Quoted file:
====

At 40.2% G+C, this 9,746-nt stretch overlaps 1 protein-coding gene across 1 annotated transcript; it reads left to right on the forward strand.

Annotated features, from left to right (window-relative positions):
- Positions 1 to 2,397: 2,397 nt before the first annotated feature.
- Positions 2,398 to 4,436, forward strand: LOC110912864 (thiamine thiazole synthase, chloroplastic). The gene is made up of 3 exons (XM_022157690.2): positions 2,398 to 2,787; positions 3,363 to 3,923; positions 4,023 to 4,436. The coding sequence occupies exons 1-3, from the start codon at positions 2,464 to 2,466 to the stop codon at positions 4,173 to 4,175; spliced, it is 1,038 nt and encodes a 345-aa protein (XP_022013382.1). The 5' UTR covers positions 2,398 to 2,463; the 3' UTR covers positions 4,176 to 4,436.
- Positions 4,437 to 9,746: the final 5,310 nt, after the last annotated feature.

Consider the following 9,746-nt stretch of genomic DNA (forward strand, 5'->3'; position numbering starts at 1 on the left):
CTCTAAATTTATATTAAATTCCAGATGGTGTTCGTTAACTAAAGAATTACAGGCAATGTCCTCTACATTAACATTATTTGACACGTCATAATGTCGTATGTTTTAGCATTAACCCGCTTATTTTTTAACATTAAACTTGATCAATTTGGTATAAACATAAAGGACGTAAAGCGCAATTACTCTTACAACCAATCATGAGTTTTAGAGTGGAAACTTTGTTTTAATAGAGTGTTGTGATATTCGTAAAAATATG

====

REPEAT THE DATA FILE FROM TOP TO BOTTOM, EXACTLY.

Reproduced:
At 40.2% G+C, this 9,746-nt stretch overlaps 1 protein-coding gene across 1 annotated transcript; it reads left to right on the forward strand.

Annotated features, from left to right (window-relative positions):
- Positions 1 to 2,397: 2,397 nt before the first annotated feature.
- Positions 2,398 to 4,436, forward strand: LOC110912864 (thiamine thiazole synthase, chloroplastic). The gene is made up of 3 exons (XM_022157690.2): positions 2,398 to 2,787; positions 3,363 to 3,923; positions 4,023 to 4,436. The coding sequence occupies exons 1-3, from the start codon at positions 2,464 to 2,466 to the stop codon at positions 4,173 to 4,175; spliced, it is 1,038 nt and encodes a 345-aa protein (XP_022013382.1). The 5' UTR covers positions 2,398 to 2,463; the 3' UTR covers positions 4,176 to 4,436.
- Positions 4,437 to 9,746: the final 5,310 nt, after the last annotated feature.

Consider the following 9,746-nt stretch of genomic DNA (forward strand, 5'->3'; position numbering starts at 1 on the left):
CTCTAAATTTATATTAAATTCCAGATGGTGTTCGTTAACTAAAGAATTACAGGCAATGTCCTCTACATTAACATTATTTGACACGTCATAATGTCGTATGTTTTAGCATTAACCCGCTTATTTTTTAACATTAAACTTGATCAATTTGGTATAAACATAAAGGACGTAAAGCGCAATTACTCTTACAACCAATCATGAGTTTTAGAGTGGAAACTTTGTTTTAATAGAGTGTTGTGATATTCGTAAAAATATG